4 Ibstock is a heritage institution with roots dating as far back as 1825, when the first coal mine was sunk in Ibstock Village to reveal an ocean of clay. Through acquisitions over the years and playing a part in the great industrial revolution, Ibstock offers a great range of clay products that still to this day utilise processes based in tradition, such as hand making and clamp firing bricks of many shapes and colours that achieve aesthetical designs of the past, present and future, making clay a timeless solution for building. As well as products, we offer great technical support CPDs for brickwork both traditional and avant-garde. T: 01530 261999 E: Enquiries@ibstock.co.uk W: www.ibstock.com Water Struck bricks Hand made bricks 300 year old site where we clamp fire bricks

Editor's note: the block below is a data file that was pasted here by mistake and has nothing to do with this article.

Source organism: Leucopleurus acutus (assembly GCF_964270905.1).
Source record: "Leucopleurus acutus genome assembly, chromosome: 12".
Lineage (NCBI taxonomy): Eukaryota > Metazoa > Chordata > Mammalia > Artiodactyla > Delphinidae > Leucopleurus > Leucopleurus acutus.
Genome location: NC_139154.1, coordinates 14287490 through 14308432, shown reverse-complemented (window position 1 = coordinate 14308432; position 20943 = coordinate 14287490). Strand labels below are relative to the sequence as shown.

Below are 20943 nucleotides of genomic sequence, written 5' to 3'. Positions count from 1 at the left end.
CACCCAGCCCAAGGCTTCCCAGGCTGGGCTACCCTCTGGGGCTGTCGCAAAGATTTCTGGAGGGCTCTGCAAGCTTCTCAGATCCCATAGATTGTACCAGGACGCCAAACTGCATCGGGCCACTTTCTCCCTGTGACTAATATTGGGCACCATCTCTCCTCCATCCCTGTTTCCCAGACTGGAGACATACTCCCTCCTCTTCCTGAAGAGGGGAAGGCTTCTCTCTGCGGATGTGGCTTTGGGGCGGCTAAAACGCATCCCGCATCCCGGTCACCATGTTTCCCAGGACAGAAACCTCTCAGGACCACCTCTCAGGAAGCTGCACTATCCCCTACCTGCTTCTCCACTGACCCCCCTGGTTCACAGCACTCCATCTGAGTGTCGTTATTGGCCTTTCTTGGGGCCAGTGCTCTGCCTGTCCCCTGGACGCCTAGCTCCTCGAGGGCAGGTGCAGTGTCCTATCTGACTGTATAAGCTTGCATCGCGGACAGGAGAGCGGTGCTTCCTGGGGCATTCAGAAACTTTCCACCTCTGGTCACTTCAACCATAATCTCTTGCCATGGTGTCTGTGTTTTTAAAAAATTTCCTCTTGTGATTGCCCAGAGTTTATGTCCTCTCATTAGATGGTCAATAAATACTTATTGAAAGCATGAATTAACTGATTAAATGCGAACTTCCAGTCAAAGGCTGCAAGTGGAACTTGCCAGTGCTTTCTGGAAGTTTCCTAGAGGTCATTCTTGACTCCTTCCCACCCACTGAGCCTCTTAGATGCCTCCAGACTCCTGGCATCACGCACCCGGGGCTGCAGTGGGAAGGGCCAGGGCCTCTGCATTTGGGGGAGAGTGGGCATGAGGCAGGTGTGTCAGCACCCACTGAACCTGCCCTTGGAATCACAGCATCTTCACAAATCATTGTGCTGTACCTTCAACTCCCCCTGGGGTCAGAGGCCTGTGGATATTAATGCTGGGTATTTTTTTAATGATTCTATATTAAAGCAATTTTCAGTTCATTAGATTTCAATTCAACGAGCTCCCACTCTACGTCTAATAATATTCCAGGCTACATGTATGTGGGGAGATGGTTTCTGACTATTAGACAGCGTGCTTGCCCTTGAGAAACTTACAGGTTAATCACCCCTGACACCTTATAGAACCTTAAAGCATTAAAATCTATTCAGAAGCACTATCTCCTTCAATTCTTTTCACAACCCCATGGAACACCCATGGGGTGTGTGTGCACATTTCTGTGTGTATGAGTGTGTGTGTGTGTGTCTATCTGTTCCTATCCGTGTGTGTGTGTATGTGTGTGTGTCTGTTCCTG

5 FOREWORD AS THE Chair of English Heritage, it is a pleasure to write this foreword for this Institute of Historic Building Conservation Yearbook. The IHBC website bears the words Conservation, People, Places, and it’s these words that give me my theme: how Conservation can help People make new connections with Places. English Heritage now attracts more visitors and members than ever before. We have opened up more of our sites, intervened dramatically but sensitively in several of the most important sites, and shared more stories. I am proud to say that we are investing more money in the stewardship of this collection of remarkable sites than at any time in the past. I would like to thank everyone who has supported us, including members of the Institute of Historic Building Conservation – the distinctiveness of our collection, together with our world class aspirations, creates a variety of conservation challenges and in this regard, it is representative of the historic building stock of the whole country, for which members of the IHBC have long been at the vanguard of conservation. Crucially English Heritage is also placing the landmarks in our care at the heart of their local communities and engaging more people – most importantly the young – in their history and in their future. Clifford’s Tower in York is just one example of a site where conservation, people and place all combine to powerful effect. In April 2022, we reopened the tower, the last surviving element of the city’s royal castle, after a major conservation and re-presentation project. Exposed to the elements for more than 300 years, the tower’s historically fire damaged stonework has been painstakingly repaired, the chapel reroofed, and the carved heraldic plaques above the entrance conserved. Where previously the tower was an empty shell, we installed a gorgeous free-standing timber structure within it, protecting the ruin, allowing for more interpretation, and improving access by creating a new roof deck to provide magnificent views over York’s unique cityscape. We can now tell some of the stories from the tower’s dramatic and tragic history in new and fascinating ways. In March 1190 the Jewish community of York was forced by a persecuting mob to seek protection inside the royal castle. That protection failed to keep the Jews safe from their attackers; and when faced with inevitable capture and murder, many took the lives of their families before taking their own lives, leaving a few survivors, who were all massacred. The powerful resonances for today need hardly to be stated. Since the newly conserved tower re-opened, Jewish people and others in the city have come together there to mark both Hanukkah and the anniversary of the 1190 massacre. The tower is a powerful instance of how a historic place can be not only a repository of ancient memory: the recollection of the historic stories it embodies can guide our choices about what to do in the present day. English Heritage is very proud to be working with Yorkshire’s modern-day Jewish community in endeavours which we – and I think the rest of the heritage sector – share as the ultimate aim of conservation: to connect people to the past, even some of its worst aspects, and to build from that a shared future. Our purpose, in which we are not alone, is to go beyond looking after the nation’s collection of monuments and making sure that as many people as possible encounter them and find out more. We see better understanding and experience of our shared past – the buildings and the people – as an essential building block of national unity for the future. Like the stonemason carving a single stone which will eventually form a small but essential part of a glorious cathedral, we see our purpose at English Heritage as conservation, access and above all connection – to the past and to the future. Gerard Lemos CMG CBE Chair English Heritage